The Day the Beatles Fired Pete Best
Arguably the most ignominious firing in rock history happened on Aug. 16, 1962. Shortly before recording their debut single, the Beatles dismissed drummer Pete Best.
The group had passed an audition for Parlophone Records just two months earlier. Producer George Martin generally liked what he heard, with the exception of Best.
He informed the Beatles that they could use Best onstage, but he was going to bring in a session drummer for the recordings. The other Beatles, along with manager Brian Epstein, discussed the situation and decided to make a clean break with Best. The group left the discussion to Epstein, who called Best into his office and told him the news that he was out.
Known around Liverpool as "mean, moody and magnificent," Best had joined the Beatles almost exactly two years earlier when they needed a drummer for their upcoming residency in Hamburg, Germany. His audition was only a few days before they made the trip.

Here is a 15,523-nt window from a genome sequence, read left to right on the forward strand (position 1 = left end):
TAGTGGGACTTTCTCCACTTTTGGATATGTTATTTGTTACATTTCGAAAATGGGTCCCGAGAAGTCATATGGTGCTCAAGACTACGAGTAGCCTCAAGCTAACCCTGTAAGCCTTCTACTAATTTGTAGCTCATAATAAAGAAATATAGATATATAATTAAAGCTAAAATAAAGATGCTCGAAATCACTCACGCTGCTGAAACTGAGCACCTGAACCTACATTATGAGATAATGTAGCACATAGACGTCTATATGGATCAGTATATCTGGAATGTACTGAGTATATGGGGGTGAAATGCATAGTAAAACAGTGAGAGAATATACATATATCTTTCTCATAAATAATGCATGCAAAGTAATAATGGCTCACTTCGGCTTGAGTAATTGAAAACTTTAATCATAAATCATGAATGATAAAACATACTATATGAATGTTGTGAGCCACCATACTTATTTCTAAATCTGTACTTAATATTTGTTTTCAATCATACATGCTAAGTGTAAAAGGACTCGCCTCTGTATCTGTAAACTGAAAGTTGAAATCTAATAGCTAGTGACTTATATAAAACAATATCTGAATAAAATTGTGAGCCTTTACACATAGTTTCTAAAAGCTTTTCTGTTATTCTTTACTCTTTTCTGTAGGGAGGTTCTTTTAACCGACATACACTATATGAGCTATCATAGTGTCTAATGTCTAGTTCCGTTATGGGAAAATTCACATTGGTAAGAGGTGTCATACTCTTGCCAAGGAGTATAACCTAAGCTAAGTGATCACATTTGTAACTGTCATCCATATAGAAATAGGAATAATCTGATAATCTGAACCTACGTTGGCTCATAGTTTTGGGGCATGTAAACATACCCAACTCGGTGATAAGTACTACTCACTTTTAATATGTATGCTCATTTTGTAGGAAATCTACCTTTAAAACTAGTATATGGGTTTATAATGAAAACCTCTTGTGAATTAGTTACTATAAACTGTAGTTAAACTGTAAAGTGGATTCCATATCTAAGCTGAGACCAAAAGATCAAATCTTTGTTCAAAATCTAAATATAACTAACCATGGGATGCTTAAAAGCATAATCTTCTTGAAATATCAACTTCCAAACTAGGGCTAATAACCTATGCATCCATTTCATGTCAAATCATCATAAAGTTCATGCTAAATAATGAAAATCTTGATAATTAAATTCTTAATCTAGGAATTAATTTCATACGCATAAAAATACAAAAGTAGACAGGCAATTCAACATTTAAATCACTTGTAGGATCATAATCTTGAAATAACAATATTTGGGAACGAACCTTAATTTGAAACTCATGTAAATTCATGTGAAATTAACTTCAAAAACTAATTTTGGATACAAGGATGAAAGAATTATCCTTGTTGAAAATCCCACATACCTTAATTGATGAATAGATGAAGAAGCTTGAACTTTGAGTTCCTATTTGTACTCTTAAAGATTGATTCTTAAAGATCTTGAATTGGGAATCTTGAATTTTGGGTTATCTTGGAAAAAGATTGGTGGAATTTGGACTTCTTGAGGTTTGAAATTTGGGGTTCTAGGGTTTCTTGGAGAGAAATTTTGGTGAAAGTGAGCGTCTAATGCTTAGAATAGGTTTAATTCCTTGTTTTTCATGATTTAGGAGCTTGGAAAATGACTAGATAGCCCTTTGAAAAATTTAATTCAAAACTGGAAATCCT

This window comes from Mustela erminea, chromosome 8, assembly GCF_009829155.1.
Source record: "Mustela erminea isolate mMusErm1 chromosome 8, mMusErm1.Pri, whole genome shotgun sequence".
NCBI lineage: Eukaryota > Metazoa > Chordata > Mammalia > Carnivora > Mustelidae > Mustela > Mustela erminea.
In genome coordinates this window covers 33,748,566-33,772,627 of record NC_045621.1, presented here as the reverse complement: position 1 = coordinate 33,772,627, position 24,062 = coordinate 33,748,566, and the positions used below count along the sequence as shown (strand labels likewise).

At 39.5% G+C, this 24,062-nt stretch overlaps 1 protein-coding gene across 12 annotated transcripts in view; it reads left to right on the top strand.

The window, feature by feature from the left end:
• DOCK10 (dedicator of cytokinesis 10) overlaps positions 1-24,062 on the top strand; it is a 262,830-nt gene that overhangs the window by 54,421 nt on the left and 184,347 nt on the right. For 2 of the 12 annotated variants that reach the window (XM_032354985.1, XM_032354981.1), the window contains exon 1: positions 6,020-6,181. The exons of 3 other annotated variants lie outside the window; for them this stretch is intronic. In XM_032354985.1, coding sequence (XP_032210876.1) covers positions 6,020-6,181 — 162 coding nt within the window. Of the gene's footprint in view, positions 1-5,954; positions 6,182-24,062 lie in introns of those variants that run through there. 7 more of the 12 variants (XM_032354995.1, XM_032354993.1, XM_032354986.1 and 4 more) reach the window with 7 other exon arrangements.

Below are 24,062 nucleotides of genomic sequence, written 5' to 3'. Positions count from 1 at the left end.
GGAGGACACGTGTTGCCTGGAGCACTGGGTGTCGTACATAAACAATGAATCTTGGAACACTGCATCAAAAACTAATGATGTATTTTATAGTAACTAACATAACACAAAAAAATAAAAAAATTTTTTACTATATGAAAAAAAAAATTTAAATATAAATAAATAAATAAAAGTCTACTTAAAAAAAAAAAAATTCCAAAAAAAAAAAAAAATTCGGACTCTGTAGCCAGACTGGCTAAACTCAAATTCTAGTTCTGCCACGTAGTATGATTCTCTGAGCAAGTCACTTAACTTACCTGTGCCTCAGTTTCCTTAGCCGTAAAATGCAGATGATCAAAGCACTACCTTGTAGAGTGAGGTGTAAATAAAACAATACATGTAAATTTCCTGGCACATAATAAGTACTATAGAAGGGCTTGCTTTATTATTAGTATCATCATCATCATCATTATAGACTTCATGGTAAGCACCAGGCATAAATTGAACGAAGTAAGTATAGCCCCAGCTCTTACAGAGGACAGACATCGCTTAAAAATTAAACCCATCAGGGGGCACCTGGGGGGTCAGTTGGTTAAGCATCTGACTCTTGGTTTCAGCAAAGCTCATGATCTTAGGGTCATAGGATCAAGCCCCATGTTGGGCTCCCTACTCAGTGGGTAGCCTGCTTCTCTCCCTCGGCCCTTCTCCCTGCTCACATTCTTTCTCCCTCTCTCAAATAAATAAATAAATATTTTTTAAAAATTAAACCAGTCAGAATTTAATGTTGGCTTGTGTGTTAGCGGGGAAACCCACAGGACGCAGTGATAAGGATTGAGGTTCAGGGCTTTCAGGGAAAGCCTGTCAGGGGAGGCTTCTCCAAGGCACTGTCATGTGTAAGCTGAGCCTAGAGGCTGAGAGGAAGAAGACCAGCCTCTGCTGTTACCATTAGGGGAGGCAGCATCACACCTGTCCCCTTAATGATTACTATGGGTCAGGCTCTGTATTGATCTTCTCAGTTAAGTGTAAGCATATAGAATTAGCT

His sullen personality never fit in well with the wisecracking Beatles, however, as Best even refused to adopt the soon-to-be-famous "Beatles haircut." Still, he was initially the most popular Beatle with their female fan base – and Best long maintained that he was fired because they were jealous of his looks.
Then five songs from the Beatles' Decca audition were officially released on the 1995 Anthology set, proving once and for all that Best's drumming was inferior to his replacement Ringo Starr – both in terms of timekeeping and inventiveness.
Starr, a quick-learning friend of the band's who had been with Rory Storm and the Hurricanes, made his debut just two days after Best exited.
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